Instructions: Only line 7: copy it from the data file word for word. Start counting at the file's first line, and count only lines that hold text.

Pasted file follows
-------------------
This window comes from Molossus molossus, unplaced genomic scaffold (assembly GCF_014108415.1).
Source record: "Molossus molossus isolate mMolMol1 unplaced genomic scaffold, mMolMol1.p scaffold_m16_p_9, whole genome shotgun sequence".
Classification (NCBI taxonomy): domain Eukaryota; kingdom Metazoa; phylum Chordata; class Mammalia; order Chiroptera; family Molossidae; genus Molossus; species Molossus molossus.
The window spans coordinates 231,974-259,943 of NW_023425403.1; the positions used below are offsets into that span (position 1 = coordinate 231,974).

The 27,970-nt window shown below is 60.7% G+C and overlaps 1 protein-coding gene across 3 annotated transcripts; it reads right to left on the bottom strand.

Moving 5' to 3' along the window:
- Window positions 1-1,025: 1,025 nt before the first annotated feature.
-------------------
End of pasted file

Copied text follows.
- Window positions 1-1,025: 1,025 nt before the first annotated feature.